In The Warm Seat

anada-based nonwovens manufacturer Soleno Textiles, in partnership with CTT Group — a
Canada-based non-profit organization supporting business development and innovation by providing
technical, commercial and information services to Canadian textile enterprises — is developing an
electrically conductive nonwoven textile that will provide heating properties for applications such
as automobile seats and apparel. Soleno and CTT debuted the patented technology earlier this month
at CTT’s Expo Hightex 2008, a Montreal-based exhibition featuring new technological developments in
the Canadian textile industry.

CTT Group, currently counting more than 250 textile companies as members, has been serving
the Canadian textile industry for 25 years. The organization has a staff of 50 textile
professionals and houses state-of-the-art textile equipment in 2,000 square meters of laboratory

For automobile seating applications, TX Conductor is placed between the seat’s padding,
shown, and the upholstery. Heat is delivered via a connection to the automobile’s 12-volt power

Soleno Textiles, part of the Canada-based Soleno Group, was established in 1998 as a
manufacturer of needlepunched technical textiles for applications such as civil engineering,
horticulture, filtration and industrial felts. The company offers several products through its TX
line, including TX Conductor, the electrically conductive product. A non-heating version of the new
textile is already being used in a geotextile application. The heating function has been developed
to the point that it can be offered for automobile seats, while that functionality for apparel is
still being developed.

According to François Pepin, Soleno Textiles’ managing director, TX Conductor originally was
developed as an electrically conductive geotextile to be used under a landfill liner to detect
leaks. Moisture that may leak through the liner will trigger a response in the fabric, pinpointing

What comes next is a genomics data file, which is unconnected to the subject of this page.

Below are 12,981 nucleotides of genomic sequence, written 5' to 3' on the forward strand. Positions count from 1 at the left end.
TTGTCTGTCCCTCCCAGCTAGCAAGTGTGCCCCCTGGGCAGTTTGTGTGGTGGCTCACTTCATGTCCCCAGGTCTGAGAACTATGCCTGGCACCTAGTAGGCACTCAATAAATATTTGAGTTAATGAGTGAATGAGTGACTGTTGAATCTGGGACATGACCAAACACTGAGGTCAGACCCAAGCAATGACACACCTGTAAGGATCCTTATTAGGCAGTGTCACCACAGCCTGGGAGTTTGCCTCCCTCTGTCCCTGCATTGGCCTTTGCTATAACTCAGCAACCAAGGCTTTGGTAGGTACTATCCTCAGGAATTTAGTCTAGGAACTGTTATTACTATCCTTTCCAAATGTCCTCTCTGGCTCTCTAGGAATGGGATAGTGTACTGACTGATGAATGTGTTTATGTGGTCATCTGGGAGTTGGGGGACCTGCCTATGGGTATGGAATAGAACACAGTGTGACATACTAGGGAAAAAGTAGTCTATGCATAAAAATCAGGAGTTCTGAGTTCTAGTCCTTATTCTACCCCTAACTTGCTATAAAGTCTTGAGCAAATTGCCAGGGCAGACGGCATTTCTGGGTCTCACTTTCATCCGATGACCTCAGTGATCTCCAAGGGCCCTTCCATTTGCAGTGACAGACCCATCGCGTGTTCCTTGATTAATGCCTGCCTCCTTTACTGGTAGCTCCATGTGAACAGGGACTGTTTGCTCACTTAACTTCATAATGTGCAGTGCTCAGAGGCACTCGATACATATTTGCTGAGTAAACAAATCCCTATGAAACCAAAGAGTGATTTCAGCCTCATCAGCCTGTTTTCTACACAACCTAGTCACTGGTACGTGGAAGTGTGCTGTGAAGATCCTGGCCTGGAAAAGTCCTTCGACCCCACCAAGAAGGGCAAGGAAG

the location of the leak so that it can be repaired. But during the research and development
(R&D) activities, Soleno and CTT found that the fabric also could provide other functions.

“During R&D, we found that we were able to heat also, and we have continued to develop
this branch of the technology,” Pepin said.

Textile engineer Aldjia Begriche, project leader at CTT, said TX Conductor will offer a
cost-effective, reliable and durable alternative to carbon-fiber-based textiles and other heating
technologies currently available for the targeted applications, in addition to saving energy in the
automobile seat application. In TX Conductor, conductive fibers and man-made nonconductive fibers
are homogenously intermeshed in a three-dimensional, lightweight network, and the textile may be
attached to electrically conductive bands functioning as terminals that are connected to a 12-volt
power supply or a rechargeable battery. Begriche also is exploring the possibility of sewing into
the textile a conductive thread to serve as the terminal that would connect to the power source.

The proportion of nonconductive to conductive fiber in the textile determines the heating
function. “In laboratory testing, we could reach a temperature close to 50°C, but this is too high
for some applications,” Begriche said, noting the details of controlling the temperature for
apparel applications are still in development.

Denier size also plays a part in the functionality of TX Conductor. The textile is flexible
and easily cut with scissors, and the use of man-made fibers eliminates concerns of possible skin
or eye irritation and other issues associated with carbon fibers.

When used to heat seats in automobiles, TX Conductor could help reduce a vehicle’s energy
consumption vis-å-vis keeping the occupants warm, and in addition could have an antistatic
function. The apparel application would encompass uniforms for outdoor workers as well as apparel
for cold-weather sports and hunting.

Pepin said TX Conductor was very well received at Expo Hightex, with two automotive companies
— one in the United States and one in Germany — expressing interest in developing a relationship
with Soleno Textiles.

For more information about TX Conductor, contact François Pepin (450) 668-2545,